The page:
A new program at St. Charles Borromeo Seminary in Wynnewood will help future priests “get the word of God out” even more clearly, said an archdiocesan priest and longtime language instructor.
This fall, the seminary will launch an English as a Second Language (ESL) program for its increasingly diverse student body. The “full-immersion” curriculum, designed for current and prospective seminarians, will be headed up by Father Augustus Puleo, pastor of St. Patrick Parish in Norristown and a trained linguist with advanced degrees from Georgetown University, Middlebury College and the University of Pennsylvania, as well as the seminary itself.
Joining Father Puleo as a faculty member will be linguist Elizabeth Popjoy, who completed her undergraduate degree at St. Joseph’s University and received her Master’s in Teaching English as a Second Language (TESOL) at Temple University.
Funding for the program has been provided through a $50,000 grant from the Lilly Endowment as part of its “Pathways for Tomorrow” initiative to strengthen seminaries and theological schools.
Currently, some 33% of St. Charles’ current seminary enrollment is “non-Caucasian, with several international students” who are non-native English speakers, said Philadelphia Auxiliary Bishop Timothy Senior, the seminary’s rector.
The new program will strengthen English proficiency among current seminarians, said Bishop Senior, while helping to “attract new seminary students who may be discerning a vocation, but were hesitant due to language challenges.”
According to its most recent annual report on ordinations, the Center for Applied Research in the Apostolate (CARA) found that 27% of those ordained in 2021 were foreign-born, with Mexico, Vietnam, the Philippines and Poland as the four most common countries of origin.
Father Puleo – who has taught both English and Spanish in the U.S., Spain, Panama and Puerto Rico — said the curriculum will enable students to master five critical skills: reading, writing, speaking and listening in English, as well as embracing the language’s “cultural aspect.”
“They have to know that to be a successful priest in a parish, in a school,” he said. “Culture is transmitted through languages.”
Over the past several years, the seminary has added culturally sensitive spiritual directors, formation advisors, pastoral internships and field assignments to better address the needs of its international entrants.
The first step with the new ESL program, said Father Puleo, is to test students to “see where they fall” on the proficiency spectrum.
“As Pope Francis says, we meet them where they are,” he said.
By the end of the program, students “should be able to take written and oral exams, write papers, understand what is spoken in class, and be able to give talks and homilies,” said Father Puleo.
He will also focus on “accent reduction” in students, seminarians and ordained priests who already have fluency in English.
“It’s another name for speech therapy,” said Father Puleo. “I’m going to try to individually work with them so they’re more understandable in their missions, to teach them to be clear (in pronunciation). I’ve heard so many times from laity, ‘We don’t understand him.’”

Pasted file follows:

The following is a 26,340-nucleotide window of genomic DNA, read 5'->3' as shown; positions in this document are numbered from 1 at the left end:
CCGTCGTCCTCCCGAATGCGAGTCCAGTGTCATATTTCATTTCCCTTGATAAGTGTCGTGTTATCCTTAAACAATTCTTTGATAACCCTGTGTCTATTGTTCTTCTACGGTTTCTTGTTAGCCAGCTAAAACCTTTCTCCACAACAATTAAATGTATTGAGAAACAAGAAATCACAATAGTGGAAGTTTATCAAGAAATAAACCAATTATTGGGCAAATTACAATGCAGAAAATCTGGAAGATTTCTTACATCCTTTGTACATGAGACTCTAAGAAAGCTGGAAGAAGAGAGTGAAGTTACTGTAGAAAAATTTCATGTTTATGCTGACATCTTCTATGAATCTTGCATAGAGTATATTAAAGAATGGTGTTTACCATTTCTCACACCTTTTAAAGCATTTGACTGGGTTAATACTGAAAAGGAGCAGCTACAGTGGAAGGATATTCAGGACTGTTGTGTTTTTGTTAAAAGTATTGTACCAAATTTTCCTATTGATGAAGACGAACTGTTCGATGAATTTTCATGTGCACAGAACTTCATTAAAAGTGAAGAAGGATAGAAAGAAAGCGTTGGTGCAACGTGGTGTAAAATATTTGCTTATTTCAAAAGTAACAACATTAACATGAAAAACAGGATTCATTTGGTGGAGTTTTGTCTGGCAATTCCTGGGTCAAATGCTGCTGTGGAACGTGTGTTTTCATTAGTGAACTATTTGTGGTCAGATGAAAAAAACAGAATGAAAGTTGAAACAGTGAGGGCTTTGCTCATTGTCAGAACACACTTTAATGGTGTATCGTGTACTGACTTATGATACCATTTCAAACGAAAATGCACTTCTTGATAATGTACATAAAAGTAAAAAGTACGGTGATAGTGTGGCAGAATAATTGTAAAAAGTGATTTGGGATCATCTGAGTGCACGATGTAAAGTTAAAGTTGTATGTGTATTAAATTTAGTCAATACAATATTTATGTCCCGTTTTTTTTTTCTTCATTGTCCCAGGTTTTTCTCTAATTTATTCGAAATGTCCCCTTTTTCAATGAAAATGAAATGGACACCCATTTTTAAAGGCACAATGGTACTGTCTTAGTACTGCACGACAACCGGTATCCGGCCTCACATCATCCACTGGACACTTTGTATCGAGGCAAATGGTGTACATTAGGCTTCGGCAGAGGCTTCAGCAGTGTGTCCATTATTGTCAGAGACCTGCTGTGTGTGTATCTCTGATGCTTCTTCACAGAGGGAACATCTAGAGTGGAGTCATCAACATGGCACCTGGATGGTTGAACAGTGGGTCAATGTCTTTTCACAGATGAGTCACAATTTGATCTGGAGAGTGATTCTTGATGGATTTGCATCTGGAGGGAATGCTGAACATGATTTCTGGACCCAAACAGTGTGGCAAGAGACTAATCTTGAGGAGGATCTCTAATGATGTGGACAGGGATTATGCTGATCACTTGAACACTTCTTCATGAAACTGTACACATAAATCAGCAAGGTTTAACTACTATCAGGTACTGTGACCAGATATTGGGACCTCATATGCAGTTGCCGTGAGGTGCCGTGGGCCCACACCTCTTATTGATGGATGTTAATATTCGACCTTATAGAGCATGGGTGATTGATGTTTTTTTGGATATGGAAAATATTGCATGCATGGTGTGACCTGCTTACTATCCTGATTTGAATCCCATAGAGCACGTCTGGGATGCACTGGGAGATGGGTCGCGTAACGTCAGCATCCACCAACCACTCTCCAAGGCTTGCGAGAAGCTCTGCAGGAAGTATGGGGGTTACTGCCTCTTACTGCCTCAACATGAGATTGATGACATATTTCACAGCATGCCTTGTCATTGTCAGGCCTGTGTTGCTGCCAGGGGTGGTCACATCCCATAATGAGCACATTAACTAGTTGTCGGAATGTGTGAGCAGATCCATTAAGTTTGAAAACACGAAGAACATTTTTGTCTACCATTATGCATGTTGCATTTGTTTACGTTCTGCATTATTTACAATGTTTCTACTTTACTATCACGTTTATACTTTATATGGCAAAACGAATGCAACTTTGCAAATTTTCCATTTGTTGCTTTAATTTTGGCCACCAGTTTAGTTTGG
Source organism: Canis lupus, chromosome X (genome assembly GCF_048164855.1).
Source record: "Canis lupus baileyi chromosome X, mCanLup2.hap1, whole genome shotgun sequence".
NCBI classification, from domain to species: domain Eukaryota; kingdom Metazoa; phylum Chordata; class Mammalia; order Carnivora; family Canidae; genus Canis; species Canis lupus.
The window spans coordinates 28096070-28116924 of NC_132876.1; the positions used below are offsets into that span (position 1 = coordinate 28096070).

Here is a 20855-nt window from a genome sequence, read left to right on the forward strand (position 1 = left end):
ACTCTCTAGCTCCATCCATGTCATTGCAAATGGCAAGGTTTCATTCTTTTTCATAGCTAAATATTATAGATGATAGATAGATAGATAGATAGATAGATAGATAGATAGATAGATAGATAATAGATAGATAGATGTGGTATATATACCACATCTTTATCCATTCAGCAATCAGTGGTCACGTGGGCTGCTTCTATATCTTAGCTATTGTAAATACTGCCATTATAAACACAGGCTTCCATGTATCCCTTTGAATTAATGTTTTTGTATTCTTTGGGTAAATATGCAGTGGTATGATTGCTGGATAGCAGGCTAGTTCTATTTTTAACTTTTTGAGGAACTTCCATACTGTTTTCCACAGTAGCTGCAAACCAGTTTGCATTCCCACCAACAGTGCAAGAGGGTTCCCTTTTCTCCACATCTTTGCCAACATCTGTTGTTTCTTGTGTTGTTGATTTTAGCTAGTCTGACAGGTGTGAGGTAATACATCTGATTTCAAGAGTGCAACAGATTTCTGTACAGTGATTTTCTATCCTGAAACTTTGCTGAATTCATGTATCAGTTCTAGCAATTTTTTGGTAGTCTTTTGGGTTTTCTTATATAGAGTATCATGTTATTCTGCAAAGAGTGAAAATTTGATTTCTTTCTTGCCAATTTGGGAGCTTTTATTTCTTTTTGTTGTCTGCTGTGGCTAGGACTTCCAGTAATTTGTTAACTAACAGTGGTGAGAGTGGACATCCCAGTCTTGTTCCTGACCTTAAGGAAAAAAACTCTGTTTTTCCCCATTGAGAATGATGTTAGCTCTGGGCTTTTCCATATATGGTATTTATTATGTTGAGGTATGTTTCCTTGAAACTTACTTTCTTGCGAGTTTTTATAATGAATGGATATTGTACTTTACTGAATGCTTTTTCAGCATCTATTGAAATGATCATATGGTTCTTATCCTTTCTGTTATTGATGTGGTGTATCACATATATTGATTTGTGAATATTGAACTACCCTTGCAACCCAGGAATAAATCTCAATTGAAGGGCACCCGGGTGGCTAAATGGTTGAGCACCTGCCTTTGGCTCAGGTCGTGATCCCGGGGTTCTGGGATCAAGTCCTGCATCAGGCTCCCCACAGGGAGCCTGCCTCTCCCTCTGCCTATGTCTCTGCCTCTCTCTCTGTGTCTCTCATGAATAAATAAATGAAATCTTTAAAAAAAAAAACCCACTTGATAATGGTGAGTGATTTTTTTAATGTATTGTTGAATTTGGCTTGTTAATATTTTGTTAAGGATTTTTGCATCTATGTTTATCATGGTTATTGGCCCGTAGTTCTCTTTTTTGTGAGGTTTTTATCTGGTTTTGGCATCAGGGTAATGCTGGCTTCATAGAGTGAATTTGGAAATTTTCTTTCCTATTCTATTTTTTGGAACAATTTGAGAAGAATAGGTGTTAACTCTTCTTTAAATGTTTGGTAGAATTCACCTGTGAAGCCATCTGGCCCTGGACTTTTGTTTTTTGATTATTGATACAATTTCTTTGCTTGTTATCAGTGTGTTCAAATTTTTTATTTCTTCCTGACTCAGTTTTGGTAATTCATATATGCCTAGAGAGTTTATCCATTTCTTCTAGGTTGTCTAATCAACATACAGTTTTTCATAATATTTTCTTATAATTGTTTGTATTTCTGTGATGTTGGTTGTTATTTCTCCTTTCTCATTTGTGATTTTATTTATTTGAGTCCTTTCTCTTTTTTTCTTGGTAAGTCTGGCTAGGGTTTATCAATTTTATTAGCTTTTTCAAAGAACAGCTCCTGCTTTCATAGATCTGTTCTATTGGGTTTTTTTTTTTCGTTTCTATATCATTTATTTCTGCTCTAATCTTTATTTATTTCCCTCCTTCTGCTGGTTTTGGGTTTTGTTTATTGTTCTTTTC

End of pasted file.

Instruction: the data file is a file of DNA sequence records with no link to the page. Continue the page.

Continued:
Seminarians who are native speakers of English will help reinforce lessons during everyday interactions, Father Puleo said – and he plans to “bring native speakers” into the classroom to expose students to the many sounds of the language.
“Men, women, younger people, older people – there’s a difference in how they speak,” he said.
Among the world’s languages, English – with an estimated 1.35 billion speakers, only 27% of whom are native – is widely considered difficult to learn.
Spelling can seem unpredictable, with the same sounds represented by a variety of letter combinations (as with the “f” sound in “off” and “trough,” or the long “o” sound in “low” and “dough”).
The number and range of idioms (“jump the shark,” “straight from the horse’s mouth”) can bewilder students, while “ditransitive constructions,” in which verbs take both direct and indirect objects, can mystify those whose first languages, unlike English, rely heavily on case endings and prepositions to make clear the subject and object in a sentence.
Other challenges for non-native speakers are “the speed, the volume and the intonation” of spoken English, said Father Puleo.
In addition, learning theological and philosophical terms in English – with which the students will be “bombarded” during their studies and daily prayer — will be an essential part of the new program, he said.
And while he “underscores and underlines” the need for English proficiency, Father Puleo is also committed to enhancing Spanish fluency, since about 40% of all U.S. Catholics are now Hispanic.
Several seminarians are participating this summer in intensive Spanish language programs based in Texas and Guatemala; courses in previous years were located in Mexico.
Ultimately, the goal of both the English and Spanish language programs is to foster understanding and evangelization, said Father Puleo.
“One of the greatest gifts God gave us is language, to be able to communicate with him first of all, and then with each other,” he said.
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